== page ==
Google+ Badge BLACK SOCIAL HISTORY
Sunday, 29 September 2013
BLACK SOCIAL HISTORY : AFRICAN AMERICAN LEGENDARY MUSICIAN " RAY CHARLES " WHO PIONEERED THE GENRE OF SOUL MUSIC DURING THE 1950s : GOES INTO THE " HALL OF BLACK GENIUS "
BLACK SOCIAL HISTORY Born in Georgia in 1930, Ray Charles was a legendary musician who pioneered the genre of soul music during the 1950s. Often called the "Father of Soul," Charles combined blues, gospel and jazz to create groundbreaking hits such as "Unchain My Heart," "Hit the Road Jack" and "Georgia on My Mind." He died in 2004, leaving a lasting impression on contemporary music.
"I can't retire from music any more than I can retire from my liver. You'd have to remove the music from me surgically—like you were taking out my appendix."
– Ray Charles
Ray Charles Robinson was born on September 23, 1930, in Albany, Georgia. His father, a mechanic, and his mother, a sharecropper, moved the family to Florida when he was an infant. One of the most traumatic events of his childhood was witnessing the drowning death of his younger brother.
Soon after his brother's death, Charles gradually began to lose his sight. He was blind by the age of 7, and his mother sent him to a state-sponsored school, the Florida School for the Deaf and the Blind in St. Augustine, Florida—where he learned to read, write and arrange music in Braille. He also learned to play piano, organ, sax, clarinet and trumpet. The breadth of his musical interests ranged widely, from gospel to country, to blues.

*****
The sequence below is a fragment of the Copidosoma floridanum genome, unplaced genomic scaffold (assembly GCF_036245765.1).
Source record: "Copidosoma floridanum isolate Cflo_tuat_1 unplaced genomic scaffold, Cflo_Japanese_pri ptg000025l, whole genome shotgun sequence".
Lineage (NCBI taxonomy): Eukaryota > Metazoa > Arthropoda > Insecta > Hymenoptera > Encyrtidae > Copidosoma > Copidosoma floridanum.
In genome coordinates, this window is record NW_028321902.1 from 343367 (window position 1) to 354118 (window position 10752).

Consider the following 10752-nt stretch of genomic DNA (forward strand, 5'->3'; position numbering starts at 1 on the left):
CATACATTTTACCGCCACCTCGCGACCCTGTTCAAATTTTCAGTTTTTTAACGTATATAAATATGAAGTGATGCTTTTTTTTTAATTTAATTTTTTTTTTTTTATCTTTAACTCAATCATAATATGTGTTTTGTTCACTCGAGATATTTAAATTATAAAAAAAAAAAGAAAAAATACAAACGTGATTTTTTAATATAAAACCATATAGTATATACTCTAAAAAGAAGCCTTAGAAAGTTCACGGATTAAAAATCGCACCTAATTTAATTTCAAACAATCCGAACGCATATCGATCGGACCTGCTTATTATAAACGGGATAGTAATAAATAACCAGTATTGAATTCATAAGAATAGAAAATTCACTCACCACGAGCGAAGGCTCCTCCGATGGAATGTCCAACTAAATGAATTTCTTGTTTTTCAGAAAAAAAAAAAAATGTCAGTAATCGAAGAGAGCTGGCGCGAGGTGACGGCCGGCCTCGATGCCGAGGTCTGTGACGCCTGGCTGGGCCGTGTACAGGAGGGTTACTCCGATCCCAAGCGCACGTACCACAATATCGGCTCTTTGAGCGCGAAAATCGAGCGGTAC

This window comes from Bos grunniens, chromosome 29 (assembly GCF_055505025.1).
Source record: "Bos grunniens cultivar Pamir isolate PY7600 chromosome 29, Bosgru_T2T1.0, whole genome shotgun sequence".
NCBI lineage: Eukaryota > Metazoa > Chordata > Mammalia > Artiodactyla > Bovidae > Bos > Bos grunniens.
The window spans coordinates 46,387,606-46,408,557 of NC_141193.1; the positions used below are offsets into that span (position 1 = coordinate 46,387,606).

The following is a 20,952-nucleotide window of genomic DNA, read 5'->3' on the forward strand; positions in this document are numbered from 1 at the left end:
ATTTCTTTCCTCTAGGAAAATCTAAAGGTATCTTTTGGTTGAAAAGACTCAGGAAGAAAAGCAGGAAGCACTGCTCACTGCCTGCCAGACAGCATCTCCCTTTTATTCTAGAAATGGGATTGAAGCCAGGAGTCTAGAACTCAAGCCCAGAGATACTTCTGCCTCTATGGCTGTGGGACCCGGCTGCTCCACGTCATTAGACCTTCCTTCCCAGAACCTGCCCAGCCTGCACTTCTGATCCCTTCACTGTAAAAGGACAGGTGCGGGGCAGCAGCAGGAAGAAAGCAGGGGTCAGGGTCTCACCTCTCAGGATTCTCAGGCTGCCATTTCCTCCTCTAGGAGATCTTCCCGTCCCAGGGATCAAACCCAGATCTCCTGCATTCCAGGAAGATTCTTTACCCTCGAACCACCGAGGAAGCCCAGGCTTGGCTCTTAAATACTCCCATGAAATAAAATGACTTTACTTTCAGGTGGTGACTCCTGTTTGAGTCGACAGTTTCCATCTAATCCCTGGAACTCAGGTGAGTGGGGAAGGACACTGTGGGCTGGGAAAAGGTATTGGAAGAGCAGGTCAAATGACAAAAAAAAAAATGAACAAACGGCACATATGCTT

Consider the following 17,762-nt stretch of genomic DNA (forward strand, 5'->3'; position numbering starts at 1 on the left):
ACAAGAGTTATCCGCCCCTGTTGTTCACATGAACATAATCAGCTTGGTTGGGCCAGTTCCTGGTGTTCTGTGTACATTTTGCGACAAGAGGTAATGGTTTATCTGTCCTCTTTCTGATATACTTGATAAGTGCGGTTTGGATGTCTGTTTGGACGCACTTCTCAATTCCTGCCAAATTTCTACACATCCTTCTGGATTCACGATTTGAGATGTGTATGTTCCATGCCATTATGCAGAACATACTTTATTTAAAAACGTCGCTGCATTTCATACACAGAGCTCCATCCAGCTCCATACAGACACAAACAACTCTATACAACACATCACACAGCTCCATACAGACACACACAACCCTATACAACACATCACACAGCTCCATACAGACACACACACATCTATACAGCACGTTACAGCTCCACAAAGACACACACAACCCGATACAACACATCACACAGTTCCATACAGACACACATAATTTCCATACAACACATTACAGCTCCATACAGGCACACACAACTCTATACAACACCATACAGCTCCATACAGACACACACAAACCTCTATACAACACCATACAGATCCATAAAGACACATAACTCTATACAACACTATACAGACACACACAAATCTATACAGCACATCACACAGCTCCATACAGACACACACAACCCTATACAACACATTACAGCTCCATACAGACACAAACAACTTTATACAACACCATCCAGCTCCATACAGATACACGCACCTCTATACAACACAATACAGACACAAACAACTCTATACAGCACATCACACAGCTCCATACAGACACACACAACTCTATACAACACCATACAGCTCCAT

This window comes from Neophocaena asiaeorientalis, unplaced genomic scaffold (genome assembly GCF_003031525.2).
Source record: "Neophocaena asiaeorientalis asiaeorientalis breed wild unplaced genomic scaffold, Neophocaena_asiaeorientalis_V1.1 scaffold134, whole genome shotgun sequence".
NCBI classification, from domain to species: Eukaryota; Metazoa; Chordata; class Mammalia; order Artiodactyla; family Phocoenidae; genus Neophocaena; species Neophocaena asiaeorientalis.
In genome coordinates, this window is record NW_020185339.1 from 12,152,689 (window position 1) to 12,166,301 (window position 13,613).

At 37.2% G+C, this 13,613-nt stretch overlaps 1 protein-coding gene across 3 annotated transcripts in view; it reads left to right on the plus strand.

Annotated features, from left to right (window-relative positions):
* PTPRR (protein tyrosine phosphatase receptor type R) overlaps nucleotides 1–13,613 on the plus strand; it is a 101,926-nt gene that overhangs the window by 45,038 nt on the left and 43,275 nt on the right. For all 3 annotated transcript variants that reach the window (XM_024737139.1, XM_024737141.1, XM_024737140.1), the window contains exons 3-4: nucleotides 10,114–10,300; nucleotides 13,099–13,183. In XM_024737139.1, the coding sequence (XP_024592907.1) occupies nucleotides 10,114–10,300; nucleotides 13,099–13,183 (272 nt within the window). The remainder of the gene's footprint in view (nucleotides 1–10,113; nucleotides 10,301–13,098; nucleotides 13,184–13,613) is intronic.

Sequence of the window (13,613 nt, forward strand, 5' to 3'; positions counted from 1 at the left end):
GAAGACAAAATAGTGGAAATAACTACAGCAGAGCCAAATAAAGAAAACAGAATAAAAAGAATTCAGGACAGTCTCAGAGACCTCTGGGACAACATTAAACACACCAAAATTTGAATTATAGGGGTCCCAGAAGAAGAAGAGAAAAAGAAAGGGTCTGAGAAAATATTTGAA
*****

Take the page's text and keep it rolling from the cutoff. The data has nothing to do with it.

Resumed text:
Charles's mother died when he was 15, and for a year he toured on the "Chitlin' Circuit" in the South. While on the road, he picked up a love for heroin.
At the of age 16, Charles moved to Seattle. There, he met a young Quincy Jones, a friend and collaborator he would keep for the rest of his life. Charles performed with the McSon Trio in 1940s. His early playing style closely resembled the work of his two major influences—Charles Brown and Nat King Cole. Charles later developed his distinctive sound.
In 1949, he released his first single, "Confession Blues," with the Maxin Trio. The song did well on the R&B charts. More success on the R&B charts followed with "Baby Let Me Hold Your Hand" and "Kissa Me Baby." By 1953, Charles landed a deal with Atlantic Records. He celebrated his first R&B hit single with the label, "Mess Around."
A year later, Charles's now classic song, "I Got a Woman," reached No. 1 on the R&B charts. The song reflected an advance in his musical style. He was no longer a Nat King Cole imitator. His fusion of gospel and R&B helped to create a new musical genre known as soul. By the late 1950s, Charles began entertaining the world of jazz, cutting records with members of the Modern Jazz Quartet.
Fellow musicians began to call Charles "The Genius," an appropriate title for the ramblin' musician, who never worked in just one style, but blended and beautified all that he touched (he also earned the nickname "Father of Soul"). Charles's biggest success was perhaps his ability to cross over into pop music too, reaching No. 6 on the pop chart and No. 1 on the R&B chart with his hit "What'd I Say."
The year 1960 brought Charles his first Grammy Award for "Georgia on My Mind," followed by another Grammy for the single "Hit the Road, Jack." For his day, he maintained a rare level of creative control over his own music